Arbitration Agreements: many business people have heard of them, many businesses have signed one, and some businesses have even gone through arbitration. Arbitration can be a good alternative in the right circumstance. However, don’t assume arbitration is the best for you without doing sufficient homework. Despite the familiarity or arbitration agreements, the agreements sometimes still require a basic question to be asked: when will courts compel arbitration?
This question was the central issue in the Court of Appeals case, Ellison v. Alexander. Ellison filed suit alleging Ellison was induced into investing in Alexander’s company, “The Elevator Channel,” based on Alexander’s misrepresentations concerning his experience and education. In response, Alexander filed a number of motions—one of which was to compel arbitration pursuant to an arbitration clause found in an agreement between them.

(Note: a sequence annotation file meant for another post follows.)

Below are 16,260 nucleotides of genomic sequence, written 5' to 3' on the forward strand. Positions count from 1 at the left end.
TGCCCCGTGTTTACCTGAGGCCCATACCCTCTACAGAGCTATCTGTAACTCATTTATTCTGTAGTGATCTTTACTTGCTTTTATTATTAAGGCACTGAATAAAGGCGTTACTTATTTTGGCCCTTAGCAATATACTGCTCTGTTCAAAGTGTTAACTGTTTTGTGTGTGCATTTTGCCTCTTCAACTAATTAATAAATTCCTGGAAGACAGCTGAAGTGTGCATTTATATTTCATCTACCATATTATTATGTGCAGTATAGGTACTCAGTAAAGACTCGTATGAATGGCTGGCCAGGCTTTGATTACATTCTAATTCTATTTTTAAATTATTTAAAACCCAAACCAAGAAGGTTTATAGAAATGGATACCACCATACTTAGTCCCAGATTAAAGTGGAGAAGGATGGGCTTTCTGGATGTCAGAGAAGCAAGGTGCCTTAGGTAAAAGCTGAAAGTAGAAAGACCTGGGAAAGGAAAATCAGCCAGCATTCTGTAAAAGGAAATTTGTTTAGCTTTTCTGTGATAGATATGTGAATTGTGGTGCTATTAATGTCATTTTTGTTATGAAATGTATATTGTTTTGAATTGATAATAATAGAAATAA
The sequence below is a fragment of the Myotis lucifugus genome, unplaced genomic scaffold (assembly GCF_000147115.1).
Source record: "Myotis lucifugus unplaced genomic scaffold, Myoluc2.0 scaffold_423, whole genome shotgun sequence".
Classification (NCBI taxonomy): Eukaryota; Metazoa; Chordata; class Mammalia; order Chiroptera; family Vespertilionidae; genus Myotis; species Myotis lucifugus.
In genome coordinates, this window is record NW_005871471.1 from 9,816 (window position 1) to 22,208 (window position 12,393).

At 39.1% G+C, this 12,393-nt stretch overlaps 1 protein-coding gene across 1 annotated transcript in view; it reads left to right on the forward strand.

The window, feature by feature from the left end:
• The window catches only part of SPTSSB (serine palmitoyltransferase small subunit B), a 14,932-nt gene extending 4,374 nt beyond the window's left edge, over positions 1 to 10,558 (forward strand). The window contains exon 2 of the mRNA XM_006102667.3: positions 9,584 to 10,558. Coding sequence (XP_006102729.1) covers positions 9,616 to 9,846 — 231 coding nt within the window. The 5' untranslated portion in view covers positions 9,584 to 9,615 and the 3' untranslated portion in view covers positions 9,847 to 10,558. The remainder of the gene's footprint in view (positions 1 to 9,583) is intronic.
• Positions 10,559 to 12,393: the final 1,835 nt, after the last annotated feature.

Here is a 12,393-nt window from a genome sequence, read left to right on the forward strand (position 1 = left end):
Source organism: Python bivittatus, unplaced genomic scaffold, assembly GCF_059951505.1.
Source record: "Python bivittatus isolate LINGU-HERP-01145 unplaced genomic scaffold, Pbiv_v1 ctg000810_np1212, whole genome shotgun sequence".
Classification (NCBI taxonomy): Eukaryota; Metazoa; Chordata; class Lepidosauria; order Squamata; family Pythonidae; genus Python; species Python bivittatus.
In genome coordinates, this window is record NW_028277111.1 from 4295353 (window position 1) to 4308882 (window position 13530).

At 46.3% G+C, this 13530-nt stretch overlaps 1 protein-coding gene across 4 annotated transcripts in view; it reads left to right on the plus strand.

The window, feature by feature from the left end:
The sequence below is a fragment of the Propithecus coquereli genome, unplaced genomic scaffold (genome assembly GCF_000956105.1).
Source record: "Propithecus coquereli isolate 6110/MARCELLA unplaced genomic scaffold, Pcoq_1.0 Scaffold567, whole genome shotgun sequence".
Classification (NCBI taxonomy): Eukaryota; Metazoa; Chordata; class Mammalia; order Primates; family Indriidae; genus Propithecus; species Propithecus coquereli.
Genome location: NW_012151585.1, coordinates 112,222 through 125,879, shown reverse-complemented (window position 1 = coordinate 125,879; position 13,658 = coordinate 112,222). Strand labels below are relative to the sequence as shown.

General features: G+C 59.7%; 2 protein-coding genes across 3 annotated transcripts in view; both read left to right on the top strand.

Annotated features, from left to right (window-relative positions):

In this situation, the Court determined two questions must be asked: 1) Did the parties have a valid agreement to arbitrate; and 2) Does the dispute fall within the substantive scope of the agreement? Here, the Court reasoned that 1) a valid arbitration clause existed; and 2) because the agreement discussed investing, Ellison’s claims fell within the scope of the agreement and should be arbitrated.
An important lesson from this case is carefully read each contract, purchase order or quote you receive before accepting it. Otherwise, you may be agreeing to arbitrate your case even if you would rather submit it to mediation or Court.